She doubts that IS could create another media celebrity like Jihadi John. “If that happened again I don’t think we would run those pictures now.”

Channel 4 News employs an Arabic-speaking analyst of online video footage emerging from Syria. Some of that produced by Islamist militia Al-Nusra is filmed using cameras on drones and is “amazing combat footage”. She says broadcasters have to use great caution in using such material. “You end up with the news being a balance of different people’s propaganda. We try as hard as we can to get over that and I don’t think our coverage is misleading.”

Maybe Al-Nusra should be up for an award in Edinburgh?

While the most horrific IS videos have been most publicised, Maher emphasises that a huge amount of IS’s media output is deliberately turgid. It is far from the kind of creative work that might win awards at television festivals.

“What doesn’t get talked about enough is that a minority of IS propaganda – 8 per cent according to one study – is the ultra-violence that makes the front pages of newspapers. The vast majority is what I call North Korean-style propaganda. It’s stilted, rigor mortis pictures of everyday life: here’s a market place, a school, a factory, fresh produce.”

By taking reality TV to this extreme, IS seeks to promote the message that it is a functioning state, and ask its audience “why aren’t you part of it?” This material is directed at Arab-speaking viewers and, Maher says, the English-language output of IS “has slowed down”.

Propaganda of deed

Quilliam’s Jonathan Russell says the “overwhelming” majority of IS propaganda is produced in Arabic. He says the group has switched focus from being a producer of content to the more PR-driven “propaganda of deed”, where it benefits from coverage by news media associating it with terror attacks, even those it didn’t commit. “They know it will create such hysteria that the media cannot do anything but cover it for the subsequent 72 hours.”

Russell is co-ordinator of Extremely Together, an initiative set up by the global youth movement One Young World and the Kofi Annan Foundation to counter terrorist messages in language that young people understand. “There is a reason why groups like IS are able to communicate with millennials,” he says. “The key role for Extremely Together is to provide an alternative narrative that is as compelling and attractive as narratives put out by groups like IS, by speaking the same language, using the same platforms and occasionally being anti-establishment.”

In the wake of the Nice attacks, French media – led by Le Monde – refused to give profile to the perpetrator of the outrage. Russell supports this as a “brave stance” and says it should be part of a mix of strategies in combating IS propaganda. “There’s no value in seeing the Nice attacker topless on a beach and looking like a superhero. If we are trying to make [IS] change media strategy then putting them on the back foot like that is sensible.”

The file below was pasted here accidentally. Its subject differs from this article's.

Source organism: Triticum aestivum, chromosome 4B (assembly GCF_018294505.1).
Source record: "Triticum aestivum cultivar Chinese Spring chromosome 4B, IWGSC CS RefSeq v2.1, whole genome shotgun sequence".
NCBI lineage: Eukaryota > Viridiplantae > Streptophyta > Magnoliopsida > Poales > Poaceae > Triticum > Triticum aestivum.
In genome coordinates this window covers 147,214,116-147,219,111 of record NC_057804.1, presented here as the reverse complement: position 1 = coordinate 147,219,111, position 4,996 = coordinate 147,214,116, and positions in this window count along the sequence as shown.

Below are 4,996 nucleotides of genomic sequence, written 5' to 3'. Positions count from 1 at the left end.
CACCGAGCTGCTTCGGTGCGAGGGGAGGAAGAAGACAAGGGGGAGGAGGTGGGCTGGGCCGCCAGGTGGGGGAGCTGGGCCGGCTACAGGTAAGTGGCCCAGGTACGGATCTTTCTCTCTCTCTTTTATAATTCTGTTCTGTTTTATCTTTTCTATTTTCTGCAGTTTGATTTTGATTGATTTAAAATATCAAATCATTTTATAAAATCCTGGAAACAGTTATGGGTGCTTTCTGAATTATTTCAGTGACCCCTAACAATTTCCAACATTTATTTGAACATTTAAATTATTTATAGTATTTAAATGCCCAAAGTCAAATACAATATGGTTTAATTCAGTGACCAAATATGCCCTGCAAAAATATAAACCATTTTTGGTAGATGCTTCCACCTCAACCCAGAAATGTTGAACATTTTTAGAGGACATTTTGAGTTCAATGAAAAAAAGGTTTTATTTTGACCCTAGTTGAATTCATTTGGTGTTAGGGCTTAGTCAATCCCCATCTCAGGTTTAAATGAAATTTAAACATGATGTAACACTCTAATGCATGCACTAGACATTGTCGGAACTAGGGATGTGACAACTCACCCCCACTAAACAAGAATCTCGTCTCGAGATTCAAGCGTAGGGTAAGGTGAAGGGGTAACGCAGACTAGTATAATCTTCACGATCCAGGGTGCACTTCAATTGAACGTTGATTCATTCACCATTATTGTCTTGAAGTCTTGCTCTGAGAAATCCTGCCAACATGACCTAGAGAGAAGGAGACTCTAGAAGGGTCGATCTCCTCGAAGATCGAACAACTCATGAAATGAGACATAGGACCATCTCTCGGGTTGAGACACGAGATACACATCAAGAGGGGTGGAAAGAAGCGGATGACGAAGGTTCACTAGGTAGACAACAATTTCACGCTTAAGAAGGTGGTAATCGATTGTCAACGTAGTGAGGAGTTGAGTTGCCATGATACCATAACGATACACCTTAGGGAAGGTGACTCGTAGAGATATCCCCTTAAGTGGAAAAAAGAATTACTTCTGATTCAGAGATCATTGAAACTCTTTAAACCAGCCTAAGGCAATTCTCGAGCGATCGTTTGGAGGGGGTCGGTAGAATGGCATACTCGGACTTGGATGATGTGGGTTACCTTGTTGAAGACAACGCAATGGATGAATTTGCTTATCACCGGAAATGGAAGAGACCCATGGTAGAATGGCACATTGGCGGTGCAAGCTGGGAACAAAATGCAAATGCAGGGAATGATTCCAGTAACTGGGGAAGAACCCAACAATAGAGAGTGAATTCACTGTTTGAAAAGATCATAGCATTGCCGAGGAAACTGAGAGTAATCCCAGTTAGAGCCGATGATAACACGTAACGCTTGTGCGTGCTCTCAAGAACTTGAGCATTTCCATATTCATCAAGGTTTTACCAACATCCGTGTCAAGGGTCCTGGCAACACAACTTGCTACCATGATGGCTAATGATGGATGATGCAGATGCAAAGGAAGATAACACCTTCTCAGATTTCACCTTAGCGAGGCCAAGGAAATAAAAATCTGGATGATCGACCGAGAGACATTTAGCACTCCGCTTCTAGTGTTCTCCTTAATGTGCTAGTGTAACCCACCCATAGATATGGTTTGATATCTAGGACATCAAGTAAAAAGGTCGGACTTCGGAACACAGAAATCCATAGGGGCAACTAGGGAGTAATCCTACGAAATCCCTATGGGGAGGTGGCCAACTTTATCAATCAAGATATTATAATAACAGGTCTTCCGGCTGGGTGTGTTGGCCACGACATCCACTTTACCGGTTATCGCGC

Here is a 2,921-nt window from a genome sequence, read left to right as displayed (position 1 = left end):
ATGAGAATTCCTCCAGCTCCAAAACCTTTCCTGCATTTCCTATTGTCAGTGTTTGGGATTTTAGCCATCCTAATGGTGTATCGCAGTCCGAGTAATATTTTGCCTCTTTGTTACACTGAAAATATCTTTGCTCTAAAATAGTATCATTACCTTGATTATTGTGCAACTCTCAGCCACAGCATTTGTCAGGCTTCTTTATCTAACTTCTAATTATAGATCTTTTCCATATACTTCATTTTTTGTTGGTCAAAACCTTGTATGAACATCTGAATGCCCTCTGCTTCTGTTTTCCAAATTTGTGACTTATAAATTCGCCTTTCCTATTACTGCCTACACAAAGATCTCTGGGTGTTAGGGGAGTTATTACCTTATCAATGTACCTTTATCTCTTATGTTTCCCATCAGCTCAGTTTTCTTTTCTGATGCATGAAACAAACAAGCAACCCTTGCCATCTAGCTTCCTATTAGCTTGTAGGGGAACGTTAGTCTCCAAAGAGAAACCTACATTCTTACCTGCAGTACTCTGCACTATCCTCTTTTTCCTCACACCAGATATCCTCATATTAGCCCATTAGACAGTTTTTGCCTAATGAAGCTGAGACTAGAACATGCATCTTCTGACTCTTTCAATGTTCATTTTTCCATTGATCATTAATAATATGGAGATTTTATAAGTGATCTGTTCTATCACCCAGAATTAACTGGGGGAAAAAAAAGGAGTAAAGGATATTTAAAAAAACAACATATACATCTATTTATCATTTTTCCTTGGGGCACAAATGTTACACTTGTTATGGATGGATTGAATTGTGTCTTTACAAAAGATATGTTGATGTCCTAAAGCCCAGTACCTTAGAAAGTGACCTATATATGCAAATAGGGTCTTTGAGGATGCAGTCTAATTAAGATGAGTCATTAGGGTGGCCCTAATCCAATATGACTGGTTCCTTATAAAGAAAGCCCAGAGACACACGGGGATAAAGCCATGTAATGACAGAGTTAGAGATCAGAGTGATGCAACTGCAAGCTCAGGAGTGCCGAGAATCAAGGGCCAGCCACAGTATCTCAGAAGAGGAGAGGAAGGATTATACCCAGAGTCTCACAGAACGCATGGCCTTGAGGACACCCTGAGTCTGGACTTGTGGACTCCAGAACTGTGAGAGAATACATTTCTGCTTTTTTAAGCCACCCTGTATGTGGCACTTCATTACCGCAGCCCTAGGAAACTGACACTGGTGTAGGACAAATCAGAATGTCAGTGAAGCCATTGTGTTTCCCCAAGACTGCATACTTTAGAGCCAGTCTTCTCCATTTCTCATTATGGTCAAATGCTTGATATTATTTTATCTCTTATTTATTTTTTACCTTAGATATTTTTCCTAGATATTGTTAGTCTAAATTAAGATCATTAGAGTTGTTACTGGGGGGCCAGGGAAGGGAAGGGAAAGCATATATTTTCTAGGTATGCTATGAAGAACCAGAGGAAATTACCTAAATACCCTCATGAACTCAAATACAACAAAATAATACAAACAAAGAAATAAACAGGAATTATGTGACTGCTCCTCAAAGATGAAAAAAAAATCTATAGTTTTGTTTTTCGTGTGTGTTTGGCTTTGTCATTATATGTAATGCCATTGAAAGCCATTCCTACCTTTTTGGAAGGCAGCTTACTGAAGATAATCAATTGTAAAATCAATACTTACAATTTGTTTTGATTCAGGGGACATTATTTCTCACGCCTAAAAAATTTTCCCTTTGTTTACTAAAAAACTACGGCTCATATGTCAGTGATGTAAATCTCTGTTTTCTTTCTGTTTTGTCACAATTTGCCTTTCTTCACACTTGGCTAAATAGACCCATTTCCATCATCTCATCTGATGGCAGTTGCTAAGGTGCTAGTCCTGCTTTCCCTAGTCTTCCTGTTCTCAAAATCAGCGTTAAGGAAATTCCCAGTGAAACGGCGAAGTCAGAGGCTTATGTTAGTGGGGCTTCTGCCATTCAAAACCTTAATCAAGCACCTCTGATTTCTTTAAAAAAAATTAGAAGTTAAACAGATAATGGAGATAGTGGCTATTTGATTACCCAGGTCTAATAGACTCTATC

Maher is less convinced. “It might stop a French pensioner from knowing the name of an attacker but it doesn’t stop the 22-year-old from the banlieues who is interested in this stuff.” He also warns that media blackouts are invariably viewed with suspicion by young audiences.

Maher says Telegram – set up by the founders of VK, Russia’s equivalent of Facebook – has become “the primary place where they are at now – you don’t see them so much on Twitter, Instagram or Facebook”. He said there were “entire communities of anti-IS hunters” on social media sites who report suspected accounts.

Alongside Mina Al-Lami on the Edinburgh panel is Arif Haq, senior strategist at brand consultancy Contagious Insider, who has examined IS’s marketing techniques. “They have learned the core tenets of branding and advertising,” he says. “They choose their words on Twitter as carefully as any brand would do – each word has huge emotional impact.”

Haq is another admirer of the Le Monde blackout position, saying that the willingness of a commercial media operation to turn away from an established model of attracting audiences “shows the terrorists that we are not as predictable as they think we are, because at the moment we are very predictable”.

While most news operations exist to inform and entertain, with the aim of attracting advertising revenues, subscriptions and spontaneous payments, the IS media machine deals in a different currency, says Haq. “Their primary goal is legitimacy,” he says. “They see themselves as a legitimate state and they say ‘We don’t hide in caves, we have the traditional arms of the state’. That means broadcast news, glossy publications and an ever-present digital presence. Everything they do is intended to make you think they are not a transient and fly-by-night group.”

It explains why IS’s staple output is turgid realism shots of market produce and factories, occasionally interspersed with something more disturbing and horrific. Designed to give an impression of authenticity, this “state” propaganda is no closer to reality than Big Brother, and even less deserving of praise or awards from the broadcasting industry.

The News Business column is published on The Drum each Thursday. Follow Ian Burrell on Twitter @iburrell